Skip navigation
Please use this identifier to cite or link to this item:
Title: Design of Energy-efficient Sensing Systems with Direct Computations on Compressively-sensed Data
Authors: Shoaib, Mohammed
Advisors: Jha, Niraj K
Verma, Naveen
Contributors: Electrical Engineering Department
Keywords: Biomedical Algorithms
Compressive Sensing
Digital Signal Processing
Linear Algebra
Low-power Integrated Circuits
Machine Learning
Subjects: Computer engineering
Electrical engineering
Biomedical engineering
Issue Date: 2013
Publisher: Princeton, NJ : Princeton University
Abstract: The aim of this thesis is to explore the energy limits that can be achieved by signal-processing systems when they explicitly utilize signal representations that encode information efficiently. Compressive sensing is one method that enables us to efficiently represent data. The challenge, however, is that in compressive sensing, signals get substantially altered due to the random projections involved, posing a challenge for signal analysis. Moreover, due to the high energy costs, reconstructing signals before analysis is also often infeasible. In this thesis, we develop methodologies that enable us to directly perform analysis on embedded signals that are compressively sensed. Thus, our approach helps potentially reduce the energy and/or resources required for computation, communication, and storage in sensor networks. We specifically focus on transforming linear signal-processing computations so that they can be applied directly to compressively-sensed signals. We show that this can be achieved by solving a system of linear equations, where we solve for a projection of the processed signals as opposed to the processed signals themselves. This opens up two approaches: (1) when the projection matrix is the random projection matrix used in compressive sensing, where we show that the linear equations can be solved with a least-squares approximation, and (2) when the projection matrix is an auxiliary matrix, where we show that the equations become underdetermined, allowing us to obtain either high-accuracy or low-energy solutions based on two designer-controllable knobs. We study our methodologies through information metrics, validating their generality, and through application to biomedical detectors, utilizing clinical patient data. Through a prototype IC implementation, we also demonstrate a hardware architecture that exploits the two knobs for power management. Further, we also explore options for hardware specialization through architectures based on custom-instruction and coprocessor computations. We identify the limitations in the former and propose a co-processor based platform, which exploits parallelism in computation as well as voltage scaling to operate at a subthreshold minimum-energy point. We show that the optimized coprocessor reduces the computational energy of an embedded signal-analysis platform by over three orders of magnitude compared to that of a low-power processor with custom instructions alone.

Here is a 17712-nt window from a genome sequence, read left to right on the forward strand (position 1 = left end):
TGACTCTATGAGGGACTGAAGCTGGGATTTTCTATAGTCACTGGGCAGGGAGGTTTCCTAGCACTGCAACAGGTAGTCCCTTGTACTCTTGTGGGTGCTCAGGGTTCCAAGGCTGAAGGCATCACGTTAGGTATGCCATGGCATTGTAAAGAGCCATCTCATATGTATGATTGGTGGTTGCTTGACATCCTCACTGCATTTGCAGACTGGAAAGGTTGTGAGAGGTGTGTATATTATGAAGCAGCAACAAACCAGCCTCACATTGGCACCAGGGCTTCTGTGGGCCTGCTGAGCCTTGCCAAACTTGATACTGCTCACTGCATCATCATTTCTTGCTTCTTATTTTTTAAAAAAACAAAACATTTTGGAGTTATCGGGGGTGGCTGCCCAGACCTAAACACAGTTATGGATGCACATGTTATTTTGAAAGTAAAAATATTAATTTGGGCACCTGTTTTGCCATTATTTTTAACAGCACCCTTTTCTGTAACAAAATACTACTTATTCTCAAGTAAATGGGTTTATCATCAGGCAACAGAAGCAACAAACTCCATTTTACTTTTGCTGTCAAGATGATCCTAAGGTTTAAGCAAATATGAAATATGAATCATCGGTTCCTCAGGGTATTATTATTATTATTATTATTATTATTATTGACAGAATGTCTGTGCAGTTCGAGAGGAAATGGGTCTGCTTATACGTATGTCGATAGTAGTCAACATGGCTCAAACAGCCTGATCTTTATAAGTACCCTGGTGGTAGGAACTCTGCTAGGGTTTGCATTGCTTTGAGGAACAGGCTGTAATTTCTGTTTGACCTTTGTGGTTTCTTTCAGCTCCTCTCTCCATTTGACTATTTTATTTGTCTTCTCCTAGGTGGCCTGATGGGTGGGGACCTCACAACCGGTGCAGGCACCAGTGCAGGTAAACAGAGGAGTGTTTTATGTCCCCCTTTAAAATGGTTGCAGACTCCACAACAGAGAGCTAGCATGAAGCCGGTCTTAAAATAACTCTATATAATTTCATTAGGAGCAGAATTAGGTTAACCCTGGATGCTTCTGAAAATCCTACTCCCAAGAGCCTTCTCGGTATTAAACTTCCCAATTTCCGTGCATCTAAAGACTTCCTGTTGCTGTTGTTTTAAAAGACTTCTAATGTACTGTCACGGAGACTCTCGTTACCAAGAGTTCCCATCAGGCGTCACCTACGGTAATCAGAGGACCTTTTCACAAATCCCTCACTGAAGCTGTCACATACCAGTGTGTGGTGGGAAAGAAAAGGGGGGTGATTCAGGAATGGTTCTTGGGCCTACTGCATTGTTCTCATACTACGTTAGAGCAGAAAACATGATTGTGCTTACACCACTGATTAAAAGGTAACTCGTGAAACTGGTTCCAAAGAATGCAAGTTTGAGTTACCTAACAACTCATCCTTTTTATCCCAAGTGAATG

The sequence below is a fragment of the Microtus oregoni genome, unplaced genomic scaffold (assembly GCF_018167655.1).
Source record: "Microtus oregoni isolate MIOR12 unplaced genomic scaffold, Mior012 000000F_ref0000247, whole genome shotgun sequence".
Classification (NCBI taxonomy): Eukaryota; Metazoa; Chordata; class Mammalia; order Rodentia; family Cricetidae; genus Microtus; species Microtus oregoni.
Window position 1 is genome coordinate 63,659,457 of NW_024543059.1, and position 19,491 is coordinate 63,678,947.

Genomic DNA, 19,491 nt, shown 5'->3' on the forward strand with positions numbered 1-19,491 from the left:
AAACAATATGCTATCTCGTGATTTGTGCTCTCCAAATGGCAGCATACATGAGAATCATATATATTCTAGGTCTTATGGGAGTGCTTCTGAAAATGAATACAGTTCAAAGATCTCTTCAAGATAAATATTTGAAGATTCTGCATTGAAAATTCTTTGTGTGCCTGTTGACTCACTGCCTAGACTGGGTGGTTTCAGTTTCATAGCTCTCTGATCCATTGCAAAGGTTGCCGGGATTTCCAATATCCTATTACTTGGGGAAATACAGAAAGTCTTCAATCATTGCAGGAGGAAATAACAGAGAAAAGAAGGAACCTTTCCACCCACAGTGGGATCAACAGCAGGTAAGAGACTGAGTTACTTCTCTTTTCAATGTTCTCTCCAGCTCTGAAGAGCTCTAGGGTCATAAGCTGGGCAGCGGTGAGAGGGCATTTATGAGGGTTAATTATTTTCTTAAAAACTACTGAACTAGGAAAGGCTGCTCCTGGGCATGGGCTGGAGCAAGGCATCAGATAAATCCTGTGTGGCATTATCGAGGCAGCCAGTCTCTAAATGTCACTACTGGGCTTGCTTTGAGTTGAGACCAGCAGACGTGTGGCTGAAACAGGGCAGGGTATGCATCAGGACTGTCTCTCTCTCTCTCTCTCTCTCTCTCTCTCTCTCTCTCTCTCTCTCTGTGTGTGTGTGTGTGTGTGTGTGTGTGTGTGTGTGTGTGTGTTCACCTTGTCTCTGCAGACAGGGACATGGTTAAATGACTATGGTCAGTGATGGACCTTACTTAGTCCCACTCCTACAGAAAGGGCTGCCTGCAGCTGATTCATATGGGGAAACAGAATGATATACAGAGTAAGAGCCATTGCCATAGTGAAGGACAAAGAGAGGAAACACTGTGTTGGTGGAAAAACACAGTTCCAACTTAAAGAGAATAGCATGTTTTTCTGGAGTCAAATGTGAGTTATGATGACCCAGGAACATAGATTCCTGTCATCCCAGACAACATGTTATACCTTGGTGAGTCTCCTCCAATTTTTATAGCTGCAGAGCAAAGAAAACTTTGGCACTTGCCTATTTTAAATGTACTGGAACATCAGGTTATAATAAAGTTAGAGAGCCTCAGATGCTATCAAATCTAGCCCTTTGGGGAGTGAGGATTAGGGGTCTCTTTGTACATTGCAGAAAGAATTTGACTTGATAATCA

Alternate format: The Mudd Manuscript Library retains one bound copy of each dissertation. Search for these copies in the library's main catalog
Type of Material: Academic dissertations (Ph.D.)
Language: en
Appears in Collections:Electrical Engineering

Files in This Item:
File Description SizeFormat 
Shoaib_princeton_0181D_10666.pdf4.54 MBAdobe PDFView/Download

Items in Dataspace are protected by copyright, with all rights reserved, unless otherwise indicated.